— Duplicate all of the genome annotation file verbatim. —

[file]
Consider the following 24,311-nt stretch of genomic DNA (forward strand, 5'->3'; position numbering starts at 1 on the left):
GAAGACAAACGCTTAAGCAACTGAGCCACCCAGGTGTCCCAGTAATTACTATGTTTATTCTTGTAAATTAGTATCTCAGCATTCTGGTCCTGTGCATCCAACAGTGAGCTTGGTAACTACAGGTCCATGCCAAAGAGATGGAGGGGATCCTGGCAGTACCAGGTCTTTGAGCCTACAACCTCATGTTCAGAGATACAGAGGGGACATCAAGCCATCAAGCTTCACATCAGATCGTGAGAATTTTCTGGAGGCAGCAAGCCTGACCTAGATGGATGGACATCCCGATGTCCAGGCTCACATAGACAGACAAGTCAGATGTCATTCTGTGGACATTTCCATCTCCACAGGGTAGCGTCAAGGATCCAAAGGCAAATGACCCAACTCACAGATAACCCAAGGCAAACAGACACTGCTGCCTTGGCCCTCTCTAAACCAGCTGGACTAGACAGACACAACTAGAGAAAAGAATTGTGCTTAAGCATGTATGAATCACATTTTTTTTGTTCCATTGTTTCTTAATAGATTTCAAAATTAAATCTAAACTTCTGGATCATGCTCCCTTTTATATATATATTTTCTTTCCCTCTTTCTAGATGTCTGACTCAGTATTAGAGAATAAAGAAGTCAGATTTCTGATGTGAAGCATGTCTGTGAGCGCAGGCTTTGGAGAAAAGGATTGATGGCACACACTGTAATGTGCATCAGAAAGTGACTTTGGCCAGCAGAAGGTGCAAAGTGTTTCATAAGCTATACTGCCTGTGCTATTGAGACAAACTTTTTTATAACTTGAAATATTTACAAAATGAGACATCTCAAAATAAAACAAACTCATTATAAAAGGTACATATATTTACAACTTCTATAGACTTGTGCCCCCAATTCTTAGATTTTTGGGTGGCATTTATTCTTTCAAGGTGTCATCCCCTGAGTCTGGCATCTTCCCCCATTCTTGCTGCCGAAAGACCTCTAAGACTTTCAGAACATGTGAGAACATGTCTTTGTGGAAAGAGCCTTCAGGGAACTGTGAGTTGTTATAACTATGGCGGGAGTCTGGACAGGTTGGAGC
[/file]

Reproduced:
Consider the following 24,311-nt stretch of genomic DNA (forward strand, 5'->3'; position numbering starts at 1 on the left):
GAAGACAAACGCTTAAGCAACTGAGCCACCCAGGTGTCCCAGTAATTACTATGTTTATTCTTGTAAATTAGTATCTCAGCATTCTGGTCCTGTGCATCCAACAGTGAGCTTGGTAACTACAGGTCCATGCCAAAGAGATGGAGGGGATCCTGGCAGTACCAGGTCTTTGAGCCTACAACCTCATGTTCAGAGATACAGAGGGGACATCAAGCCATCAAGCTTCACATCAGATCGTGAGAATTTTCTGGAGGCAGCAAGCCTGACCTAGATGGATGGACATCCCGATGTCCAGGCTCACATAGACAGACAAGTCAGATGTCATTCTGTGGACATTTCCATCTCCACAGGGTAGCGTCAAGGATCCAAAGGCAAATGACCCAACTCACAGATAACCCAAGGCAAACAGACACTGCTGCCTTGGCCCTCTCTAAACCAGCTGGACTAGACAGACACAACTAGAGAAAAGAATTGTGCTTAAGCATGTATGAATCACATTTTTTTTGTTCCATTGTTTCTTAATAGATTTCAAAATTAAATCTAAACTTCTGGATCATGCTCCCTTTTATATATATATTTTCTTTCCCTCTTTCTAGATGTCTGACTCAGTATTAGAGAATAAAGAAGTCAGATTTCTGATGTGAAGCATGTCTGTGAGCGCAGGCTTTGGAGAAAAGGATTGATGGCACACACTGTAATGTGCATCAGAAAGTGACTTTGGCCAGCAGAAGGTGCAAAGTGTTTCATAAGCTATACTGCCTGTGCTATTGAGACAAACTTTTTTATAACTTGAAATATTTACAAAATGAGACATCTCAAAATAAAACAAACTCATTATAAAAGGTACATATATTTACAACTTCTATAGACTTGTGCCCCCAATTCTTAGATTTTTGGGTGGCATTTATTCTTTCAAGGTGTCATCCCCTGAGTCTGGCATCTTCCCCCATTCTTGCTGCCGAAAGACCTCTAAGACTTTCAGAACATGTGAGAACATGTCTTTGTGGAAAGAGCCTTCAGGGAACTGTGAGTTGTTATAACTATGGCGGGAGTCTGGACAGGTTGGAGC